At that point my alternative was to move towards learning Objective-C, Cocoa's native language, or try another higher-level language like AppleScript, but one with more capabilities. At the time, the learning curve for Objective-C looked too steep, so I decided to focus instead on Tcl and Python. These languages provide most of the power of Objective-C--and far more power than AppleScript--yet are easier to learn. As a result, I became productive in them fairly quickly, and have been developing in them ever since. (I discuss my choice of languages in more depth here.)
I'm a bit unusual among indie Mac developers in using scripting languages as my tool of choice; most other developers use Cocoa/Objective-C, with some using RealBasic or Java. But my use of scripting languages is, for me, a competitive advantage; I can get busy writing applications, rather than slogging through months of learning the basics. Many developers praise Cocoa/Objective-C as a high-level development framework that lets you build applications faster and more simply than competing environments: perhaps that's true if you're using old-style Mac development, or standard Windows development, as your basis for comparison. But I guarantee you there's no way I'd have five applications released if I were doing them in Cocoa/Objective-C.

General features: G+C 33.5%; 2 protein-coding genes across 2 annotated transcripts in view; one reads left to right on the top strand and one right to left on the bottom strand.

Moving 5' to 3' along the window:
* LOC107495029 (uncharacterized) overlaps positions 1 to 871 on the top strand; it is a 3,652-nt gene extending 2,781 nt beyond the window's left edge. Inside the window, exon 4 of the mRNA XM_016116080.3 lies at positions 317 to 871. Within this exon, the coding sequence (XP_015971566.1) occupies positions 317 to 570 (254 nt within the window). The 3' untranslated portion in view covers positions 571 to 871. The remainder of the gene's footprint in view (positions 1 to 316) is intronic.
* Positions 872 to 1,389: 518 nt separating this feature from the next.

End users don't care about your choice of technology; they care if your program solves their problem. The religious battles fought between developers over frameworks, programming languages, and so on, mean little to the average end user. What's most important, instead, is paying attention to user expectations in terms of application functionality, look-and-feel, and so on. Careful attention to the Apple HIG is possible in any language and toolkit.
My point here is that if you are already productive in Java or RealBasic
or another language, you are probably better served by developing your
application in your language of choice, rather than going back to ground
zero and learning Cocoa. You'll have your application out for sale that
Find a niche with a problem that needs solving, and deliver a clean, polished application to solve that problem.
This point seems obvious, but it's actually the hardest one to achieve. Finding a niche is difficult. There are a lot of applications out there, and a lot of crowded market niches. Does the Mac world really need another RSS reader, another system cache cleaner, another Spotlight enhancer? Doing something useful in any of these categories, that will actually persuade people to part with some cash to purchase your application, is very difficult. If you can find a space for yourself where there is little competition, but some market need, then you will be successful.